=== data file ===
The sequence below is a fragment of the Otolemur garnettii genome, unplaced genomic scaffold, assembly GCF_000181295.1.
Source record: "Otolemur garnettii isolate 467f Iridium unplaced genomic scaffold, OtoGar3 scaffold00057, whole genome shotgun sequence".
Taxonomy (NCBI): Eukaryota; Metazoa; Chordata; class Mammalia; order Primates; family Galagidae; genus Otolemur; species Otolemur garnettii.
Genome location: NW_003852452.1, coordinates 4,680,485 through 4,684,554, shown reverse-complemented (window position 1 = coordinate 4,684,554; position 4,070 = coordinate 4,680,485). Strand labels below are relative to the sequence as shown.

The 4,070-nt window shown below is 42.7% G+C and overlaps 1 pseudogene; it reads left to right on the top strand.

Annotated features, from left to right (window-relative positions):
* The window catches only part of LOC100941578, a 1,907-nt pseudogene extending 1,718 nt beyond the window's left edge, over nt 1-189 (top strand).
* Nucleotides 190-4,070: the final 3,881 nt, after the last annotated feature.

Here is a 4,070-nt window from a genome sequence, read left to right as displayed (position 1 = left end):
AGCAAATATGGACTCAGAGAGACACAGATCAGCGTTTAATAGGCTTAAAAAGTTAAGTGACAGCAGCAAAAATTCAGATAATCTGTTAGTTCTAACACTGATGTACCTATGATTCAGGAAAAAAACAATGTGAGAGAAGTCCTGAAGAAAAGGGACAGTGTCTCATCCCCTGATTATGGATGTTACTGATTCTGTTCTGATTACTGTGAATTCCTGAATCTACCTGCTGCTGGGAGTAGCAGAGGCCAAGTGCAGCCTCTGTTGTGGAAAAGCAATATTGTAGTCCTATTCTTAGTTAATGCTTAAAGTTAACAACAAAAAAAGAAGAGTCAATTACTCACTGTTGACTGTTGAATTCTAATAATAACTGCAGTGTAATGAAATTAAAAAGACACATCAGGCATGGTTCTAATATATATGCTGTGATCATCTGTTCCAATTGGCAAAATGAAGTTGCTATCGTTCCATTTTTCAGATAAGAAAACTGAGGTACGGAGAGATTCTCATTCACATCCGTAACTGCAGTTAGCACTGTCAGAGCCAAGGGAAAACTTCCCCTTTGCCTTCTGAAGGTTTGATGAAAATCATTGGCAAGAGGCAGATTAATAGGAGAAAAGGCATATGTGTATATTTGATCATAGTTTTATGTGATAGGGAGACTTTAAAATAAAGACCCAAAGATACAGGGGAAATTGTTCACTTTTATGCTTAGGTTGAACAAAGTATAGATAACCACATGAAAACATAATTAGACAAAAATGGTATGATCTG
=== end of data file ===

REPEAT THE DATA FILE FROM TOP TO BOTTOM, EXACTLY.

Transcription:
The sequence below is a fragment of the Otolemur garnettii genome, unplaced genomic scaffold, assembly GCF_000181295.1.
Source record: "Otolemur garnettii isolate 467f Iridium unplaced genomic scaffold, OtoGar3 scaffold00057, whole genome shotgun sequence".
Taxonomy (NCBI): Eukaryota; Metazoa; Chordata; class Mammalia; order Primates; family Galagidae; genus Otolemur; species Otolemur garnettii.
Genome location: NW_003852452.1, coordinates 4,680,485 through 4,684,554, shown reverse-complemented (window position 1 = coordinate 4,684,554; position 4,070 = coordinate 4,680,485). Strand labels below are relative to the sequence as shown.

The 4,070-nt window shown below is 42.7% G+C and overlaps 1 pseudogene; it reads left to right on the top strand.

Annotated features, from left to right (window-relative positions):
* The window catches only part of LOC100941578, a 1,907-nt pseudogene extending 1,718 nt beyond the window's left edge, over nt 1-189 (top strand).
* Nucleotides 190-4,070: the final 3,881 nt, after the last annotated feature.

Here is a 4,070-nt window from a genome sequence, read left to right as displayed (position 1 = left end):
AGCAAATATGGACTCAGAGAGACACAGATCAGCGTTTAATAGGCTTAAAAAGTTAAGTGACAGCAGCAAAAATTCAGATAATCTGTTAGTTCTAACACTGATGTACCTATGATTCAGGAAAAAAACAATGTGAGAGAAGTCCTGAAGAAAAGGGACAGTGTCTCATCCCCTGATTATGGATGTTACTGATTCTGTTCTGATTACTGTGAATTCCTGAATCTACCTGCTGCTGGGAGTAGCAGAGGCCAAGTGCAGCCTCTGTTGTGGAAAAGCAATATTGTAGTCCTATTCTTAGTTAATGCTTAAAGTTAACAACAAAAAAAGAAGAGTCAATTACTCACTGTTGACTGTTGAATTCTAATAATAACTGCAGTGTAATGAAATTAAAAAGACACATCAGGCATGGTTCTAATATATATGCTGTGATCATCTGTTCCAATTGGCAAAATGAAGTTGCTATCGTTCCATTTTTCAGATAAGAAAACTGAGGTACGGAGAGATTCTCATTCACATCCGTAACTGCAGTTAGCACTGTCAGAGCCAAGGGAAAACTTCCCCTTTGCCTTCTGAAGGTTTGATGAAAATCATTGGCAAGAGGCAGATTAATAGGAGAAAAGGCATATGTGTATATTTGATCATAGTTTTATGTGATAGGGAGACTTTAAAATAAAGACCCAAAGATACAGGGGAAATTGTTCACTTTTATGCTTAGGTTGAACAAAGTATAGATAACCACATGAAAACATAATTAGACAAAAATGGTATGATCTG